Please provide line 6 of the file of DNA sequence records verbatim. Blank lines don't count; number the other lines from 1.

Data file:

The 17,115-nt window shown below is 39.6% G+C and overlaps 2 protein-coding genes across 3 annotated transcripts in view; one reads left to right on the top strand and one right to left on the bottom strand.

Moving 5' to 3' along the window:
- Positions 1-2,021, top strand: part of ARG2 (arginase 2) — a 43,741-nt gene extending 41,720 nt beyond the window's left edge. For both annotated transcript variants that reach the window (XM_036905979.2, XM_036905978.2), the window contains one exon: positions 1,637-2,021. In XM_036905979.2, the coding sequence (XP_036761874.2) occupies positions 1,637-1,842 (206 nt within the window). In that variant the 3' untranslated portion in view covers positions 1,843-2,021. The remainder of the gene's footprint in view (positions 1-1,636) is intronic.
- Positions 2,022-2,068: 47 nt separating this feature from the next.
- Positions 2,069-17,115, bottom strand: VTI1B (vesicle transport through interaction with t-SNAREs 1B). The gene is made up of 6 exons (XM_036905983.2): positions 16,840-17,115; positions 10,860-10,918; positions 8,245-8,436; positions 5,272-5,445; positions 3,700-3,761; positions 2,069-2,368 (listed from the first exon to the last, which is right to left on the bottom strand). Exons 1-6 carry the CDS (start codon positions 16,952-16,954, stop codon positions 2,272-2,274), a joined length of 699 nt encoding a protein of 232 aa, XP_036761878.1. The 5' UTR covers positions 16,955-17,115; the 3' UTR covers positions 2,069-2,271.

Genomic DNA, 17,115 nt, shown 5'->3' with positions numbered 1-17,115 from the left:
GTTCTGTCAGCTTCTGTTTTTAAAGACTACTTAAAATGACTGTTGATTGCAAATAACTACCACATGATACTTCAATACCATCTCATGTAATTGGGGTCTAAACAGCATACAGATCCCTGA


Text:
Genomic DNA, 17,115 nt, shown 5'->3' with positions numbered 1-17,115 from the left: